Japanese Bento Trivia: What is Ekiben?
Have you ever heard of “Bento (弁当)” boxed lunches called “Ekiben (駅弁)” sold at train stations in Japan?
The name Ekiben is actually a compound word composed of “Eki (駅)” meaning “station” in Japanese and “Ben (弁)” standing for Bento.
Ekiben comes in numerous varieties, and you will see various types being sold at train stations and on trains when you travel in Japan.
Since stores in large train stations usually carry many different varieties of Ekiben, it’s hard to decide what to choose.
Ekiben began to be sold for the first time in 1885 at the Utsunomiya railroad station in Tochigi. The original was Nigirimeshi rice balls.
There are two types of sales methods of Ekiben. One is stalls sell the boxed lunches over the counter in train stations. This is the most common selling method.
The other is salespersons carry around a variety of Ekiben in a cart, offering them on the platform in the station or on the train.
Anago Meshi (あなごめし)Image: Gurunavi
There are amazingly over 2000 different varieties of Ekiben in Japan. In fact, unique lunch boxes packed with various local specialties are available at local train stations.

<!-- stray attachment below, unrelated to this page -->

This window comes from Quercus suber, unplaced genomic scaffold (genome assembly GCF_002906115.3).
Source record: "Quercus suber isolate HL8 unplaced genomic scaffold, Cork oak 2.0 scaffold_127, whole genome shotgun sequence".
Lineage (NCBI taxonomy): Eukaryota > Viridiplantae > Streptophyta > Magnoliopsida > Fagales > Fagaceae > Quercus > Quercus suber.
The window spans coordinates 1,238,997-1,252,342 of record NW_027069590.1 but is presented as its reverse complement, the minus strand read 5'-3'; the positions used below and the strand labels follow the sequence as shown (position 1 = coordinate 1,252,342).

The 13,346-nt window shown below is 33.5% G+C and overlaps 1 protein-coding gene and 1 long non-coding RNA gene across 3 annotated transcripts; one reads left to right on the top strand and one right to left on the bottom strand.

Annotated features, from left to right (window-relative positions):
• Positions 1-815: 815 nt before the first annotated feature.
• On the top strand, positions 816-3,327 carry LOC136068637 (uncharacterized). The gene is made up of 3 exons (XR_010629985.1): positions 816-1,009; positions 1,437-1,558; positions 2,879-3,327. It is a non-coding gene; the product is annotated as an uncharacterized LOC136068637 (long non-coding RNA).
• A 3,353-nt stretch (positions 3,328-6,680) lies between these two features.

Incidentally, according to Gurunavi’s Ekiben popularity ranking, “Anago Meshi (あなごめし: grilled sea eel rice)” ranks first as of Today.
Anago Meshi is the Ekiben bento whose rice is boiled with sea eel bone stock and topped with bite-size chunks of grilled Anago eel brushed with a sweet soy sauce-based sauce.
Toge no Kamameshi
Toge no Kamameshi (峠の釜めし)
“Toge no Kamameshi (峠の釜めし)” is one of the most famous and most loved Ekiben bento in Japan. It went on sale in 1958 at the Yokokawa railroad station in Gunma Prefecture.
This classic Ekiben is made up of pilaf-like rice in a small pot of the Mashiko Yaki ware, as Kamameshi is a Japanese pilaf dish traditionally cooked in a small iron pot.
(Reference Page: Wikipedia 駅弁 )